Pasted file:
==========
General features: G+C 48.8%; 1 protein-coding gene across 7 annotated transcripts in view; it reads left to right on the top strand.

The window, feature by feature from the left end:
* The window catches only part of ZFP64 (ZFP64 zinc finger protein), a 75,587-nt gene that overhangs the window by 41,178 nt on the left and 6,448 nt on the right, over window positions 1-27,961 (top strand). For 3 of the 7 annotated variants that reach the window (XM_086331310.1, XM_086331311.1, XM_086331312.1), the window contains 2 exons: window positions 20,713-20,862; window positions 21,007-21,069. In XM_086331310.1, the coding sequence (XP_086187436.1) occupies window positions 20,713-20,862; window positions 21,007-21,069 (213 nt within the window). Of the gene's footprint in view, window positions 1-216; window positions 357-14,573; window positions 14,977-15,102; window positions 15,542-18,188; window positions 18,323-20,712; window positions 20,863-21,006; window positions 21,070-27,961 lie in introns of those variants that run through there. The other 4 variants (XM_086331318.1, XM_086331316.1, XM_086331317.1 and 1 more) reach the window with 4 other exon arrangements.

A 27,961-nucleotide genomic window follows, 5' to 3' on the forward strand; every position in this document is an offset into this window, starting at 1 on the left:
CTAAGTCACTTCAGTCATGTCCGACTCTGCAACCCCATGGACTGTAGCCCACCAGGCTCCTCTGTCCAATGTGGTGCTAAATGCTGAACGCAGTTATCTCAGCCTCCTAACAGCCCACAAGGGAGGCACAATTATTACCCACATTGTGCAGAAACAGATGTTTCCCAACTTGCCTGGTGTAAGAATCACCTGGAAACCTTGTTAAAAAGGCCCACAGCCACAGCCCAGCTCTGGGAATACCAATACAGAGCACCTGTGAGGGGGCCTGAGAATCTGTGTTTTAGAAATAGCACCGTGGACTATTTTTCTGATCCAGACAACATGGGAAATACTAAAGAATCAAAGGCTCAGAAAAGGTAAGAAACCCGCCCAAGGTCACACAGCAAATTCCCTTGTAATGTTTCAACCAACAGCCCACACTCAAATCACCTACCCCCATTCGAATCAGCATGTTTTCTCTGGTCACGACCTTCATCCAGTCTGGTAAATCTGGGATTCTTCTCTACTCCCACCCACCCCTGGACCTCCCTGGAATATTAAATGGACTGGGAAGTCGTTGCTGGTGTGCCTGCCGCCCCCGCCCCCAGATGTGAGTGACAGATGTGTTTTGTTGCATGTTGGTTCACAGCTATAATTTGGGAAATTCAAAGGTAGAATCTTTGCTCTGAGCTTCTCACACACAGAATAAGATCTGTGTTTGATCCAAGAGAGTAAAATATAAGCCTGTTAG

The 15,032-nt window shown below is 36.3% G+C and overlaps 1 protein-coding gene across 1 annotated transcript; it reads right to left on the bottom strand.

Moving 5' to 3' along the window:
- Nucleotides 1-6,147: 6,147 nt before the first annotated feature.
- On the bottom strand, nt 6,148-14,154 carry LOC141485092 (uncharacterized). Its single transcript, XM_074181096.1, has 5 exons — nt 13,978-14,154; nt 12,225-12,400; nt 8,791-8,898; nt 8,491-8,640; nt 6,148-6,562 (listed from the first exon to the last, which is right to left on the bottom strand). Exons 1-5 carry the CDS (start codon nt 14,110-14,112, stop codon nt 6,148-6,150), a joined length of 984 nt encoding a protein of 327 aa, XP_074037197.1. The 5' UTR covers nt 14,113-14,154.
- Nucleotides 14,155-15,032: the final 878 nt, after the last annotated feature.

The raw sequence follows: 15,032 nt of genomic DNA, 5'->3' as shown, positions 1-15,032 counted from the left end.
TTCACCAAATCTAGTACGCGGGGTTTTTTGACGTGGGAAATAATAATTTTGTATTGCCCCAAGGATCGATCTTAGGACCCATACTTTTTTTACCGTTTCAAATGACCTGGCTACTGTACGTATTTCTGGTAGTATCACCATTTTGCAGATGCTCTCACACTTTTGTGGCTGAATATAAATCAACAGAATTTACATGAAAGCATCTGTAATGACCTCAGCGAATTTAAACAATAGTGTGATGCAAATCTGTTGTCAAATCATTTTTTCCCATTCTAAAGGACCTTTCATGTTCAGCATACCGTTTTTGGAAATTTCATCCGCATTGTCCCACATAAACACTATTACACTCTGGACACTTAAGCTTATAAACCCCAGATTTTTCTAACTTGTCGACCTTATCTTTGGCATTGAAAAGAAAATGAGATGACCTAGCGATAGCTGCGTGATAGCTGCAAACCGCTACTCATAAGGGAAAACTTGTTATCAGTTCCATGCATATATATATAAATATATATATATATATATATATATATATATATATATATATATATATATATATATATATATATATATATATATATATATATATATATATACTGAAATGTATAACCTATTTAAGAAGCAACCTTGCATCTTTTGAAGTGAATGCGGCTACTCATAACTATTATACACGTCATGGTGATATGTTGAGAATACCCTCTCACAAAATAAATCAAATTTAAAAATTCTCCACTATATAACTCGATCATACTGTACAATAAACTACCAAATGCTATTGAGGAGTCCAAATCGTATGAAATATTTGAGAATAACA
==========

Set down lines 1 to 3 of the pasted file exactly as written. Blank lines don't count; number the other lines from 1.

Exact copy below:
General features: G+C 48.8%; 1 protein-coding gene across 7 annotated transcripts in view; it reads left to right on the top strand.

The window, feature by feature from the left end:
* The window catches only part of ZFP64 (ZFP64 zinc finger protein), a 75,587-nt gene that overhangs the window by 41,178 nt on the left and 6,448 nt on the right, over window positions 1-27,961 (top strand). For 3 of the 7 annotated variants that reach the window (XM_086331310.1, XM_086331311.1, XM_086331312.1), the window contains 2 exons: window positions 20,713-20,862; window positions 21,007-21,069. In XM_086331310.1, the coding sequence (XP_086187436.1) occupies window positions 20,713-20,862; window positions 21,007-21,069 (213 nt within the window). Of the gene's footprint in view, window positions 1-216; window positions 357-14,573; window positions 14,977-15,102; window positions 15,542-18,188; window positions 18,323-20,712; window positions 20,863-21,006; window positions 21,070-27,961 lie in introns of those variants that run through there. The other 4 variants (XM_086331318.1, XM_086331316.1, XM_086331317.1 and 1 more) reach the window with 4 other exon arrangements.